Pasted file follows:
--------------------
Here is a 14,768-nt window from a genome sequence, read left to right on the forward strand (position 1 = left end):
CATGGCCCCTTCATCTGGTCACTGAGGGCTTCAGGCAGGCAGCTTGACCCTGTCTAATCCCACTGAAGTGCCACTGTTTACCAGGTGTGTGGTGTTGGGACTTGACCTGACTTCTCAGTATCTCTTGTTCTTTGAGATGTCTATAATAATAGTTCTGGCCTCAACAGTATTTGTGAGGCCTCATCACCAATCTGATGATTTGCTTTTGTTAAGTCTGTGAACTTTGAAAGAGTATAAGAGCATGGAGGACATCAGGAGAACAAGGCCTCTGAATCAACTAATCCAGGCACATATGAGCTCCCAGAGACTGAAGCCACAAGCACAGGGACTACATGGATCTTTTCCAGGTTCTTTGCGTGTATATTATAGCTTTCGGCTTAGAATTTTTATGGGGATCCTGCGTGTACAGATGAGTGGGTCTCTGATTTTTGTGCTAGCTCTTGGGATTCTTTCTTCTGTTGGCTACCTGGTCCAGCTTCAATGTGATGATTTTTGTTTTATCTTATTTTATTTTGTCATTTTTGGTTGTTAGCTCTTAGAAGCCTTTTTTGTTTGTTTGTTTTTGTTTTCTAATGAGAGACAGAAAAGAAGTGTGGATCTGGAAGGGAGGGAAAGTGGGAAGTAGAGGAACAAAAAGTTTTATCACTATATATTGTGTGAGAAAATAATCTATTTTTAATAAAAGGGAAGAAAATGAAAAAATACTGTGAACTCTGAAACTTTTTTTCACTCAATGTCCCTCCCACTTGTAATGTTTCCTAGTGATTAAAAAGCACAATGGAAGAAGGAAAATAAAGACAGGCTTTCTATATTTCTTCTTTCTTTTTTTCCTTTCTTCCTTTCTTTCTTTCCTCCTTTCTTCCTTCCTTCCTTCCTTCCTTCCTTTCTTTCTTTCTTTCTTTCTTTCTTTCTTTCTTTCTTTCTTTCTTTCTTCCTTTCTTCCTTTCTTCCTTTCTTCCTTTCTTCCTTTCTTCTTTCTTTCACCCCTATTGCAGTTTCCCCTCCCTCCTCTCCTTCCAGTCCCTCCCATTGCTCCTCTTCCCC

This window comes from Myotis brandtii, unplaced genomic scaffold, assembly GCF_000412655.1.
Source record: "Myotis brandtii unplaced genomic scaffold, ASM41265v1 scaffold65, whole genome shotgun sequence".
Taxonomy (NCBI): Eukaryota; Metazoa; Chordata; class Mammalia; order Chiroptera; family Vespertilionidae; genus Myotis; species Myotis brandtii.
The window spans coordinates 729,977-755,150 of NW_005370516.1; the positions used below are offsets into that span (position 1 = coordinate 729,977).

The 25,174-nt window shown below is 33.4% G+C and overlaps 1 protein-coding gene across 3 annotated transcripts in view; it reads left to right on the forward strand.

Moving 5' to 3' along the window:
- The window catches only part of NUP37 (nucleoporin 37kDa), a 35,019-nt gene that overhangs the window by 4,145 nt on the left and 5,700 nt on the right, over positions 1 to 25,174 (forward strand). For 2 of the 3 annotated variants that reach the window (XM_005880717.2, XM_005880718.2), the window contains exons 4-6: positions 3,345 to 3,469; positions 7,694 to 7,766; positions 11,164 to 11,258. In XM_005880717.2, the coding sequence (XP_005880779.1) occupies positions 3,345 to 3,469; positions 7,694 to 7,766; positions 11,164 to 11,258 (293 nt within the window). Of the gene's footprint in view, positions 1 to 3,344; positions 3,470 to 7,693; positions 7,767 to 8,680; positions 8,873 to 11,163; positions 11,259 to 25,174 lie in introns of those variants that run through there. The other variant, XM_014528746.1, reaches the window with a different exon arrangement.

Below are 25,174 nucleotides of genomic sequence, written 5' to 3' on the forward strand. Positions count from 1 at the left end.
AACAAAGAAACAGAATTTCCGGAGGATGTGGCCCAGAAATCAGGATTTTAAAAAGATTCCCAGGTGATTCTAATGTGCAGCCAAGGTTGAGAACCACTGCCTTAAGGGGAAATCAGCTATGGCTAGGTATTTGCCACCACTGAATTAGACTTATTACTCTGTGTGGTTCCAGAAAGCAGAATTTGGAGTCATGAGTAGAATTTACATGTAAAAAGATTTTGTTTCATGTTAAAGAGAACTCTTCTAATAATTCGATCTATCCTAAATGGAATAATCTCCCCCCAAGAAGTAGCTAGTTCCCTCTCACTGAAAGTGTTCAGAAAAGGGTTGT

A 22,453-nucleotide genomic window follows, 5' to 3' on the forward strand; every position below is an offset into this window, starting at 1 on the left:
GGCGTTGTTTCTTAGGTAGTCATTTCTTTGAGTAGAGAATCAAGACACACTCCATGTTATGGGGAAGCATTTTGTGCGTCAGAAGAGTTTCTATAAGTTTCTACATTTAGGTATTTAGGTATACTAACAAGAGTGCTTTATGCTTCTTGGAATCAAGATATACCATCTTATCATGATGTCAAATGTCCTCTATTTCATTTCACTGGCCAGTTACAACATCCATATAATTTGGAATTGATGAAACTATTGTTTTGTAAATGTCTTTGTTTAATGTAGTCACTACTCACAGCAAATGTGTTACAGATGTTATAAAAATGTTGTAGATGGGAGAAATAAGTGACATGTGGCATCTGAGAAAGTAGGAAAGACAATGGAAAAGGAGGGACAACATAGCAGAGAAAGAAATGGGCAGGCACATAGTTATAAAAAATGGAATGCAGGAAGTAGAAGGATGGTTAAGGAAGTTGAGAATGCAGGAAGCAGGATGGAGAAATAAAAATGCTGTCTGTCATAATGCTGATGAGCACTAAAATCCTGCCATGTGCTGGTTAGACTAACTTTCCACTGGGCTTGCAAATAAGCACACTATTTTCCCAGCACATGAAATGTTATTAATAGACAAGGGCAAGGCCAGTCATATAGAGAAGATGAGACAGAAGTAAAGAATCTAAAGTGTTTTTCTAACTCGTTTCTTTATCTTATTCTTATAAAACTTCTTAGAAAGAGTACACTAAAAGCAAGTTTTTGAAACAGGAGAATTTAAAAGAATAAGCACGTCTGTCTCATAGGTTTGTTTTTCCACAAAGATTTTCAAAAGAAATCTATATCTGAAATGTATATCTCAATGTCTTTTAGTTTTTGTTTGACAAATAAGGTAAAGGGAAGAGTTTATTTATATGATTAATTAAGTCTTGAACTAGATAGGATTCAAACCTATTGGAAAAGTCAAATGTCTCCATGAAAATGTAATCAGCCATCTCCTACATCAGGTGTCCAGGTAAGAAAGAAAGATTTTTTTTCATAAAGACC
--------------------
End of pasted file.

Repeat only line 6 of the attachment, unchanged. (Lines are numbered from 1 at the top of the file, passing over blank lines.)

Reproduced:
The window spans coordinates 729,977-755,150 of NW_005370516.1; the positions used below are offsets into that span (position 1 = coordinate 729,977).